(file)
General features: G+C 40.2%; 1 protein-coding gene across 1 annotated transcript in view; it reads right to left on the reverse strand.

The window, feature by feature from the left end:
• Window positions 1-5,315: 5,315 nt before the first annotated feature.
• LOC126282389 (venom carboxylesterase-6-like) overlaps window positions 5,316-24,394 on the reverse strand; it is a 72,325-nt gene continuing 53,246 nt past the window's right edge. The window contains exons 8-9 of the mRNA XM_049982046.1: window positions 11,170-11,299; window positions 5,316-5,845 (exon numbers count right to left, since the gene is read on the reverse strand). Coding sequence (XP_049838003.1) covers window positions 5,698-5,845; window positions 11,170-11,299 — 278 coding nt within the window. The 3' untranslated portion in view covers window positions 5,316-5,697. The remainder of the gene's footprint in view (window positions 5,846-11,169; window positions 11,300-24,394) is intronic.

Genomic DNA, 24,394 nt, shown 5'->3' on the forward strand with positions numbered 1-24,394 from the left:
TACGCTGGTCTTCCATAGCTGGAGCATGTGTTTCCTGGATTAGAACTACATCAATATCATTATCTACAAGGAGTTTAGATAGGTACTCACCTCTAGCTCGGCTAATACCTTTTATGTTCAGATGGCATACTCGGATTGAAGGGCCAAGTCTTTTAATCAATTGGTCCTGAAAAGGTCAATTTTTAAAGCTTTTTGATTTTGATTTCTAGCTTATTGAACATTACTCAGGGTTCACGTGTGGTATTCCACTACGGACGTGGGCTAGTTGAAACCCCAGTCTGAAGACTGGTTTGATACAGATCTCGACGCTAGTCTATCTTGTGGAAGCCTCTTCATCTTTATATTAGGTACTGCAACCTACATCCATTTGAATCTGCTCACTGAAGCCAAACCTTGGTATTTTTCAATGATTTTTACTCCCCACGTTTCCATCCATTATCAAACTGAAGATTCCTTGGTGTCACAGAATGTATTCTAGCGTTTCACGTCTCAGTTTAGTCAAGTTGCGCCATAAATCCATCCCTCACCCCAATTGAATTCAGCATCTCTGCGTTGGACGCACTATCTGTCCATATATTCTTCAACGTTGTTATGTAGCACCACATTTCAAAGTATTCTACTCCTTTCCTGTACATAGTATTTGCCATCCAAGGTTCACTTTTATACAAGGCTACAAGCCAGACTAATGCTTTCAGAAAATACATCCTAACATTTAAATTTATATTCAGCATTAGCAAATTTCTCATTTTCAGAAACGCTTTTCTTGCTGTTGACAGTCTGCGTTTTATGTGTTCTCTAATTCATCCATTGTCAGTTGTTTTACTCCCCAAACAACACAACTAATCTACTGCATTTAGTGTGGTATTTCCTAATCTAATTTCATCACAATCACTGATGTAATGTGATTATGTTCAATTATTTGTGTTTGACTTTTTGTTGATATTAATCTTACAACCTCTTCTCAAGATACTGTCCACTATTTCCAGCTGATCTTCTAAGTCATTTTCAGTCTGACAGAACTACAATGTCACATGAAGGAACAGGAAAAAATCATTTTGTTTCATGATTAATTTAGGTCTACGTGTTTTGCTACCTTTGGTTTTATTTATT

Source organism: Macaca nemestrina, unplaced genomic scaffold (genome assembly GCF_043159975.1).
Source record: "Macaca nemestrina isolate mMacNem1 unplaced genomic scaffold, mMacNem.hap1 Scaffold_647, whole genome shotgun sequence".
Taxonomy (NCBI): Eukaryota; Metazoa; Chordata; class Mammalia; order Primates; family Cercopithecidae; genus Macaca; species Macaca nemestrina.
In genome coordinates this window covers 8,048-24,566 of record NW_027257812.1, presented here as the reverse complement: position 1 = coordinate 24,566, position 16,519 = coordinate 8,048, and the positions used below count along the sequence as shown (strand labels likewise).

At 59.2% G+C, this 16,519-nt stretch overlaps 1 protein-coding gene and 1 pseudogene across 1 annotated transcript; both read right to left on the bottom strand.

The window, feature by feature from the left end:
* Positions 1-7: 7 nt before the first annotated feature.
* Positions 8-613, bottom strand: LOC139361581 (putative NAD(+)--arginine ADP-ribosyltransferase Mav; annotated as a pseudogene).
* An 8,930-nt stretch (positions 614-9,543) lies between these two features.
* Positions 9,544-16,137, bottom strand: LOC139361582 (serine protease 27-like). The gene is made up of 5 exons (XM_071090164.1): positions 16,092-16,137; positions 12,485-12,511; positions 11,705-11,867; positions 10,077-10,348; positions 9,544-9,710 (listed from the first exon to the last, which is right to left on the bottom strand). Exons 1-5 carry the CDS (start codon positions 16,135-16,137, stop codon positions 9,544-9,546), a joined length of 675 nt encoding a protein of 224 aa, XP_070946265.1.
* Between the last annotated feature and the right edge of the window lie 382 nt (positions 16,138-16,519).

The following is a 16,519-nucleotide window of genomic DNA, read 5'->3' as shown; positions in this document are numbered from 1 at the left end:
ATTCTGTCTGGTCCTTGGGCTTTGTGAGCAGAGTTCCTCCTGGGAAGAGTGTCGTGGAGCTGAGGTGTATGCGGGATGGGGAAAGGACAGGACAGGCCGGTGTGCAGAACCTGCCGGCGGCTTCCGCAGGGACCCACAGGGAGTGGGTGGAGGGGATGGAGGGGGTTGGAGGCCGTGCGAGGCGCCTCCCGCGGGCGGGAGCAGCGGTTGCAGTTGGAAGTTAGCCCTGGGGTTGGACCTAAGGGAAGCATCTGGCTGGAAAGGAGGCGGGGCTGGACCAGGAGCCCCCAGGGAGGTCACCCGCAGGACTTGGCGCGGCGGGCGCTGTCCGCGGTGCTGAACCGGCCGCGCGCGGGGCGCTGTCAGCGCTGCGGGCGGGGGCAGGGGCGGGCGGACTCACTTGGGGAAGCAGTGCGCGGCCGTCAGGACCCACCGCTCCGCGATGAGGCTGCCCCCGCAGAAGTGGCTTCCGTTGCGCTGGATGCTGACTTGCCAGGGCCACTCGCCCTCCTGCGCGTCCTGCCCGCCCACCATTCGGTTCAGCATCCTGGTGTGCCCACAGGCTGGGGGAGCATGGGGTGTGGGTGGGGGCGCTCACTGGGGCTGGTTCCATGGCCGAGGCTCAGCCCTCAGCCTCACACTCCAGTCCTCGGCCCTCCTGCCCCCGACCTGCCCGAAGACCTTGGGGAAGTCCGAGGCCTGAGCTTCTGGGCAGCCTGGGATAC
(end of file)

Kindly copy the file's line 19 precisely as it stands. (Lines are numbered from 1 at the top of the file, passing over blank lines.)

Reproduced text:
ATTCTGTCTGGTCCTTGGGCTTTGTGAGCAGAGTTCCTCCTGGGAAGAGTGTCGTGGAGCTGAGGTGTATGCGGGATGGGGAAAGGACAGGACAGGCCGGTGTGCAGAACCTGCCGGCGGCTTCCGCAGGGACCCACAGGGAGTGGGTGGAGGGGATGGAGGGGGTTGGAGGCCGTGCGAGGCGCCTCCCGCGGGCGGGAGCAGCGGTTGCAGTTGGAAGTTAGCCCTGGGGTTGGACCTAAGGGAAGCATCTGGCTGGAAAGGAGGCGGGGCTGGACCAGGAGCCCCCAGGGAGGTCACCCGCAGGACTTGGCGCGGCGGGCGCTGTCCGCGGTGCTGAACCGGCCGCGCGCGGGGCGCTGTCAGCGCTGCGGGCGGGGGCAGGGGCGGGCGGACTCACTTGGGGAAGCAGTGCGCGGCCGTCAGGACCCACCGCTCCGCGATGAGGCTGCCCCCGCAGAAGTGGCTTCCGTTGCGCTGGATGCTGACTTGCCAGGGCCACTCGCCCTCCTGCGCGTCCTGCCCGCCCACCATTCGGTTCAGCATCCTGGTGTGCCCACAGGCTGGGGGAGCATGGGGTGTGGGTGGGGGCGCTCACTGGGGCTGGTTCCATGGCCGAGGCTCAGCCCTCAGCCTCACACTCCAGTCCTCGGCCCTCCTGCCCCCGACCTGCCCGAAGACCTTGGGGAAGTCCGAGGCCTGAGCTTCTGGGCAGCCTGGGATAC